Speaking about ‘moving mount Fuji’

I have this device in my office:

Quite a few visitors get baffled what is it. Most are able to quickly figure out that it is some sort of clock since it is 'ticking' (light pattern changes and left side changes slower than the right). However, some couldn't figure out what sort of clock it is and how exactly does it display time. I am seriously thinking about using this as my interview question 😉

Comments (11)

  1. Microsoft people are so predictable. ArpanDe has a a similar binary clock in his office has joked about using it as an interview question as well. I personally fail to see how recognizing or not recognizing that this is a binary clock actually determines whether someone is suitable to work at Microsoft or not. Then again, most of the trick questions in the "How would you move Mt. Fuji" vein also don’t test much besides how good the candidate is at (a) Googling and (b) brain teasers.

  2. Mikhail Arkhipov (MSFT) says:

    In fact, I very rarely use riddles int interviews. However, this one is not a riddle or anywhere close to Mount Fuji question. Answer actually shows ability to analyze and recognize patterns in a limited time under pressure. It probably is not main interview question, but it can lead to interesting discussions on BCD arithmetics, for instance. Actually, it is possible to ask candidate to write code that would light LEDs for this kind of clock.

    Speaking about googling, it is relatively easy to recognize if candidate actually knew the answer. Brain teasers show raw brain power and are useful if candidate has little previous experience or his experience is largely irrelevant. I have never seen interview that consisted solely of riddles.

    However, there is a high correlation between how well candidate answers tricky questions and how well he or she then, if hired, is progressing in his/her career 🙂

  3. Duncan Jones says:

    How about asking : How would you go about making such a clock for MS Windows…and for extra credit one that resides in the task pane.

  4. Simon says:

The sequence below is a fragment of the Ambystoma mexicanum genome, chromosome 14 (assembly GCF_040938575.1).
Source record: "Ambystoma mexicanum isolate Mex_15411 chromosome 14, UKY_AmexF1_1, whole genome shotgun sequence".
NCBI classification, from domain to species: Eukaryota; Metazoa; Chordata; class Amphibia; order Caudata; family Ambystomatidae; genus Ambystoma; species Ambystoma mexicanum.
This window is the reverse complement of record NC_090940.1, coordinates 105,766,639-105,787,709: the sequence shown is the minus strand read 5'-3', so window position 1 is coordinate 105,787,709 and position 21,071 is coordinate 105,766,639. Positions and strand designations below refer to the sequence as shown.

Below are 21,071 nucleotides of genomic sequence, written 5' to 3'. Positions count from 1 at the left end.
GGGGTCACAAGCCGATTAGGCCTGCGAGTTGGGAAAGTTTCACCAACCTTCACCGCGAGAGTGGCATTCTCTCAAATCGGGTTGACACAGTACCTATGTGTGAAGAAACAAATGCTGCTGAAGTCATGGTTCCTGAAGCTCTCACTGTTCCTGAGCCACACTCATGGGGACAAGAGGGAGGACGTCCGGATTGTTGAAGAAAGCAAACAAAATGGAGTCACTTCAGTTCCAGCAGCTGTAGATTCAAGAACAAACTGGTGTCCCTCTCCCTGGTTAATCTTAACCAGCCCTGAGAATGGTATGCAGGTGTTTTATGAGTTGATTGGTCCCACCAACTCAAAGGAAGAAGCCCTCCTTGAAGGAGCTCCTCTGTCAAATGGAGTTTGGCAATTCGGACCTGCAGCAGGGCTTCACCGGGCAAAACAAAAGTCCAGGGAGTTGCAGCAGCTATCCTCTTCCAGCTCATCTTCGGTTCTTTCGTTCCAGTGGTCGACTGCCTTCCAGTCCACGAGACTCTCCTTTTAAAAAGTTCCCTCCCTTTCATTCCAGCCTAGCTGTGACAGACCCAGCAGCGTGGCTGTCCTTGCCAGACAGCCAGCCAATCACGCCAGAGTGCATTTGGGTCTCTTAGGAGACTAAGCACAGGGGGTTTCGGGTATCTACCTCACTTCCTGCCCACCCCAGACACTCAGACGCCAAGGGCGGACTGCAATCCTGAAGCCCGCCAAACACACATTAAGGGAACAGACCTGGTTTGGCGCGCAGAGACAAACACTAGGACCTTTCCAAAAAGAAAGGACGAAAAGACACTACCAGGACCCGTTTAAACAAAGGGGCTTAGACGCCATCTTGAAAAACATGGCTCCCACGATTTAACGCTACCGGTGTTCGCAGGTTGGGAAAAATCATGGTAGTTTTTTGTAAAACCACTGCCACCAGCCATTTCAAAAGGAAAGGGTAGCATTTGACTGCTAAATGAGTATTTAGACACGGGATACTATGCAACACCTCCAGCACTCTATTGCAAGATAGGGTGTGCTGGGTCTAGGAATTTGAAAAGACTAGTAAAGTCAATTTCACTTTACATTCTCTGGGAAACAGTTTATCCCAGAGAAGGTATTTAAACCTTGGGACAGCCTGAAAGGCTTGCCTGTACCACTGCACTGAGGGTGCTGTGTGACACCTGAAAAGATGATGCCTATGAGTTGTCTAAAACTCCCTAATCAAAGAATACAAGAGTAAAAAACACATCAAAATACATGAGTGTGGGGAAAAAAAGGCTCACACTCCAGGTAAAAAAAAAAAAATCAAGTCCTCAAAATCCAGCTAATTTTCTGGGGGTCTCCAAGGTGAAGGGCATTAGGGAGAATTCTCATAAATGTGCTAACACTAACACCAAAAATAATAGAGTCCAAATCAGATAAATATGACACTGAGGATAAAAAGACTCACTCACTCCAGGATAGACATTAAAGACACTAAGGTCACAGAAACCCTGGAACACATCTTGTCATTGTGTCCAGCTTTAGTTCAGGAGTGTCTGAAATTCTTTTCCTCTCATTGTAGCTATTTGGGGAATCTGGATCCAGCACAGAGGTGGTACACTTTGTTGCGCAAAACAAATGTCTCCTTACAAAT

Here’s a guess…

    Binary clock:

    The left hand side go up to 64, the other two values to 128. That gives 1048576 states to the clock.

    Swatch internet time is 1000 beats per day, so assuming it rolls over at 1000000 basically the left two indicate the number of beats and the right hand side indicates seconds. Well, very almost seconds.

    I also kept thinking I could relate it to conventional time, but it seems easier this way.

  5. Simon: it isn’t that complicated 😛

    HH:MM:SS… so in the case of the time in that photo it is: 05:41:42 (am as this is 24hr based).

  6. B.Y. says:

    It’s a good conversation starter, and a good lead to other questions. It’s certainly better than how to move mount Fuji (unless you’re working on a civil engineering app).

    I think all good and average programmers, if they realize it’s a binary clock, should be able to figure out what’s being displayed. Only the bad ones will have problem with the concept of "binary clock" or have trouble counting simple hex in his head.

  7. Michael Auton says:

    Where can I get a clock like the one in the picture? Living in UK so would have to be over the internet rather than a local Wallmart.


  8. Simon says:

    What got me was how you use the second column in each part of the time as a base ten across the bottom… It doesn’t really make logical sense to mix and match binary and decimal like that.

    I was working on it being entirely binary and hammering a different time system that almost fit into the square hole.


  9. Mikhail Arkhipov (MSFT) says:

    Actualy it does make sense. That’s the problem that typical observer has. This is not a binary clock, it is binary decimal clock. Most people see it is binary, but they can’t figure out why there is different number of LEDs in columns and why counter in a single column never goes beyond 9.

    Binary decimal arithmetics is useful and x86 still has assembly instructions specifically designed for BCD. Those are AAA, AAD, AAM, AAS, DAA, DAS. It allows to add binary-packed decimal numbers when a single byte actually contains two decimal numbers, one in low 4 bits and another in high 4 bits.

    I believe it was (is, has been?) used for financial calculation when very large numbers had to be calculated on 8 bits machines. Well, even today’s 32 bit int does not fit certain currencies.

    For more info, see http://www.osdata.com/topic/language/asm/bcdarith.htm

  10. Mikhail Arkhipov (MSFT) says:

    As where to get such clock, Google for ‘BCD clock’


    Although I have bought mine in Science Center in San Diego.

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